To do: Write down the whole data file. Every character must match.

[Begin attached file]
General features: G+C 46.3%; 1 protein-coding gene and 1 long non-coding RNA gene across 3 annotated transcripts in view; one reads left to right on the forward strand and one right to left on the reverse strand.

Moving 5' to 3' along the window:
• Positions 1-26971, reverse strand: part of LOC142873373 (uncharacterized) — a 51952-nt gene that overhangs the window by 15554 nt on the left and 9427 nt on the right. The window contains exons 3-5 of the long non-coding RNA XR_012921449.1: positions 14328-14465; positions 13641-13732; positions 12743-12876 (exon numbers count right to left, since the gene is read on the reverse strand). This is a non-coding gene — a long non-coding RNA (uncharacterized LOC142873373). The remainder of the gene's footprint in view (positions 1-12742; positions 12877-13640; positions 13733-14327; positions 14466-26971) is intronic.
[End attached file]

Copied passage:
General features: G+C 46.3%; 1 protein-coding gene and 1 long non-coding RNA gene across 3 annotated transcripts in view; one reads left to right on the forward strand and one right to left on the reverse strand.

Moving 5' to 3' along the window:
• Positions 1-26971, reverse strand: part of LOC142873373 (uncharacterized) — a 51952-nt gene that overhangs the window by 15554 nt on the left and 9427 nt on the right. The window contains exons 3-5 of the long non-coding RNA XR_012921449.1: positions 14328-14465; positions 13641-13732; positions 12743-12876 (exon numbers count right to left, since the gene is read on the reverse strand). This is a non-coding gene — a long non-coding RNA (uncharacterized LOC142873373). The remainder of the gene's footprint in view (positions 1-12742; positions 12877-13640; positions 13733-14327; positions 14466-26971) is intronic.